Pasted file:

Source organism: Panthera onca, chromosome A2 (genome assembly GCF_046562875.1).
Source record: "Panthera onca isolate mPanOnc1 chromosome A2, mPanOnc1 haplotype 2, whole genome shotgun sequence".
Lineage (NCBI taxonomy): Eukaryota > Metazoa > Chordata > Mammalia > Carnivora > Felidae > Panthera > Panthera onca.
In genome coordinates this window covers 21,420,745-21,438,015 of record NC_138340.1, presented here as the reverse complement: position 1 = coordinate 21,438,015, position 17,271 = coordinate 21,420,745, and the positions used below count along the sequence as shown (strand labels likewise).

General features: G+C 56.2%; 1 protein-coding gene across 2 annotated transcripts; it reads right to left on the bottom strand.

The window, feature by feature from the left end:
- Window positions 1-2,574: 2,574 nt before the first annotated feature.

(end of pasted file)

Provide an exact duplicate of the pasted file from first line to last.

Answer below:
Source organism: Panthera onca, chromosome A2 (genome assembly GCF_046562875.1).
Source record: "Panthera onca isolate mPanOnc1 chromosome A2, mPanOnc1 haplotype 2, whole genome shotgun sequence".
Lineage (NCBI taxonomy): Eukaryota > Metazoa > Chordata > Mammalia > Carnivora > Felidae > Panthera > Panthera onca.
In genome coordinates this window covers 21,420,745-21,438,015 of record NC_138340.1, presented here as the reverse complement: position 1 = coordinate 21,438,015, position 17,271 = coordinate 21,420,745, and the positions used below count along the sequence as shown (strand labels likewise).

General features: G+C 56.2%; 1 protein-coding gene across 2 annotated transcripts; it reads right to left on the bottom strand.

The window, feature by feature from the left end:
- Window positions 1-2,574: 2,574 nt before the first annotated feature.